The purpose of ITRC's Geospatial Analysis for Optimization at Environmental Sites (GRO-1) guidance document and this associated training is to explain, educate, and train state regulators and other practitioners in understanding and using geospatial analyses to evaluate optimization opportunities at environmental sites. With the ITRC GRO-1 web-based guidance document and this associated training class, project managers will be able to:
  • Evaluate available data and site needs to determine if geospatial analyses are appropriate for a given site
  • For a project and specific lifecycle stage, identify optimization questions where geospatial methods can contribution to better decision making
  • For a project and optimization question(s), select appropriate geospatial method(s) and software using the geospatial analysis work flow, tables and flow charts in the guidance document
  • With geospatial analyses results (note: some geospatial analyses may be performed by the project manager, but many geospatial analyses will be performed by technical experts), explain what the results mean and appropriately apply in decision making
  • Use the project managerís tool box, interactive flow charts for choosing geospatial methods and review checklist to use geospatial analyses confidently in decision making

Remediation Management of Complex Sites

Interstate Technology Regulatory Council At some sites, complex site-specific conditions make it difficult to fully remediate environmental contamination. Both technical and nontechnical challenges can impede remediation and may prevent a site from achieving federal- and state-mandated regulatory cleanup goals within a reasonable time frame. For example, technical challenges may include geologic, hydrogeologic, geochemical, and contaminant-related conditions as well as large-scale or surface conditions. In addition, nontechnical challenges may also play a role such as managing changes that occur over long time frames, overlapping regulatory and financial responsibilities between agencies, setting achievable site objectives, maintaining effective institutional controls, redevelopment and changes in land use, and funding considerations.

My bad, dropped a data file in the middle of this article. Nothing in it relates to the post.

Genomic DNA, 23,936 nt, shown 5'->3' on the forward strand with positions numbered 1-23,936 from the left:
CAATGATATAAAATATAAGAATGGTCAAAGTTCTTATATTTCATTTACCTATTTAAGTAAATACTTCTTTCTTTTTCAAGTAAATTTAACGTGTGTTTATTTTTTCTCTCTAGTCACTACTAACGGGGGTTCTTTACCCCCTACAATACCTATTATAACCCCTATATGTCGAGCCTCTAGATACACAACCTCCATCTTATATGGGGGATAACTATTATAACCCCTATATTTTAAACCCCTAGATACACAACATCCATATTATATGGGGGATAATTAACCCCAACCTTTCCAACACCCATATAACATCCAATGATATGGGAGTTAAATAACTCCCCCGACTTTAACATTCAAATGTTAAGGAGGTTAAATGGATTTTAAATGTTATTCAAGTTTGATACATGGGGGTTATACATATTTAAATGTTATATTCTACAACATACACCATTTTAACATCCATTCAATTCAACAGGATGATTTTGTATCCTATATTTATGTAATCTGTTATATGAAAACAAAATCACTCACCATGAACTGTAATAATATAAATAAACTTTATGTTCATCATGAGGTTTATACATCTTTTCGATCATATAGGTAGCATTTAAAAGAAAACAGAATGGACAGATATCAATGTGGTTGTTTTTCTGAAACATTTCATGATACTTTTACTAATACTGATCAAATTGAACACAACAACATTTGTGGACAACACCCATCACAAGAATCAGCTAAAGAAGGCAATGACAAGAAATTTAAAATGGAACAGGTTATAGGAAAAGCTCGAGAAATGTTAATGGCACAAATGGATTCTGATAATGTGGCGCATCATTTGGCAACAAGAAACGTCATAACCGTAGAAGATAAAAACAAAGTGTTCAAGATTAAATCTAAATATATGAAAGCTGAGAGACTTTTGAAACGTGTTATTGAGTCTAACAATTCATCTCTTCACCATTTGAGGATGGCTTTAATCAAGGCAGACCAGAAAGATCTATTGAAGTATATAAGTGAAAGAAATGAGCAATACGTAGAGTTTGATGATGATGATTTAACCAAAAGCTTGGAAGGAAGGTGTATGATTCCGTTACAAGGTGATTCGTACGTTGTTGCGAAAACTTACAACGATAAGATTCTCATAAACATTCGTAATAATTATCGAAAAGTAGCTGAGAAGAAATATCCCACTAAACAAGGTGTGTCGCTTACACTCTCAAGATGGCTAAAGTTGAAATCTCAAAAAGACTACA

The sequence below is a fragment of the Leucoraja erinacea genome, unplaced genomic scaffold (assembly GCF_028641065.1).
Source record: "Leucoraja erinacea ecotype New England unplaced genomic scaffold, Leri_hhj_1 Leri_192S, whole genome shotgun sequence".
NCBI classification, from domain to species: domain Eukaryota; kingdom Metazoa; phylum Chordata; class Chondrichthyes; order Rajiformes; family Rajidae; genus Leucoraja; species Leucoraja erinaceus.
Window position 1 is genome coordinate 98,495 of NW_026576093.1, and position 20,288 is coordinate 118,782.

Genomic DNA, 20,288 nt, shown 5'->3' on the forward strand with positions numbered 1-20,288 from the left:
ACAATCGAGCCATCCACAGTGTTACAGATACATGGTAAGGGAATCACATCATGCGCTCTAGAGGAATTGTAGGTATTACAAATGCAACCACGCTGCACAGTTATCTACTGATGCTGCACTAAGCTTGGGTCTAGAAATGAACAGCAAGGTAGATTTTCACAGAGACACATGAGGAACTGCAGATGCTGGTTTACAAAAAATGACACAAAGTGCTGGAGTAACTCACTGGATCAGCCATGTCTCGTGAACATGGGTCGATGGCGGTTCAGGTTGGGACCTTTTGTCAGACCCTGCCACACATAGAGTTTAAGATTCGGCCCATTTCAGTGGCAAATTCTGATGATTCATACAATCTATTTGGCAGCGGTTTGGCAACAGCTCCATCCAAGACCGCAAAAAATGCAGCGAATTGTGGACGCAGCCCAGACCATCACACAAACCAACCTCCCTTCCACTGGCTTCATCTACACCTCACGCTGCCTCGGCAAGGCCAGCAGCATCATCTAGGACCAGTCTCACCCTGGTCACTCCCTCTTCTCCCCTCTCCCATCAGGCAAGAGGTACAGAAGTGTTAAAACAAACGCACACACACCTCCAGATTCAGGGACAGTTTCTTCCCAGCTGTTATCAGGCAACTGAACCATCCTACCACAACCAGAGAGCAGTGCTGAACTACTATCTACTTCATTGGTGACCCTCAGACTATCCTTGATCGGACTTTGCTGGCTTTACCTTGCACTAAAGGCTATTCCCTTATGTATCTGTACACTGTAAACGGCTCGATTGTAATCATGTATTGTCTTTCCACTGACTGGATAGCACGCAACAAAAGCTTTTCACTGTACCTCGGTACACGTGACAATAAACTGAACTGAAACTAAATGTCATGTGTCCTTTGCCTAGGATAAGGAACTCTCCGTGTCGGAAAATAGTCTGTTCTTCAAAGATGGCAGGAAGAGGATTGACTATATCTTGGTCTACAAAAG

This training course and associated ITRC guidance: Remediation Management of Complex Sites (RMCS-1, 2017), provide a recommended holistic process for management of challenging sites, termed ďadaptive site management.Ē This process is a comprehensive, flexible, and iterative process that is well-suited for sites where there is significant uncertainty in remedy performance predictions. Adaptive site management includes the establishment of interim objectives and long-term site objectives that consider both technical and nontechnical challenges. Periodic adjustment of the remedial approach may involve multiple technologies at any one time and changes in technologies over time. Comprehensive planning and scheduled evaluations of remedy performance help decision makers track remedy progress and improve the timeliness of remedy optimization, reevaluations, or transition to other technologies/contingency actions.
By participating in this training course we expect you will learn to apply the ITRC guidance document to:
  • Identify and integrate technical and nontechnical challenges into a holistic approach to remediation
  • Use the Remediation Potential Assessment to identify whether adaptive site management is warranted due to site complexity
  • Understand and apply adaptive site management principles
  • Develop a long-term performance-based action plan
  • Apply well-demonstrated techniques for effective stakeholder engagement
  • Access additional resources, tools, and case studies most relevant for complex sites
  • Communicate the value of the guidance to regulators, practitioners, community members, and others
Ultimately, using the guidance that can lead to better decision making and remediation management at complex sites. The guidance is intended to benefit a variety of site decision makers, including regulators, responsible parties and their consultants, and public and tribal stakeholders.
Case studies are used to describe real-world applications of remediation and remediation management at complex sites. Training participants are encouraged to view the associated ITRC guidance Remediation Management of Complex Sites (RMCS-1, 2017) prior to attending the class.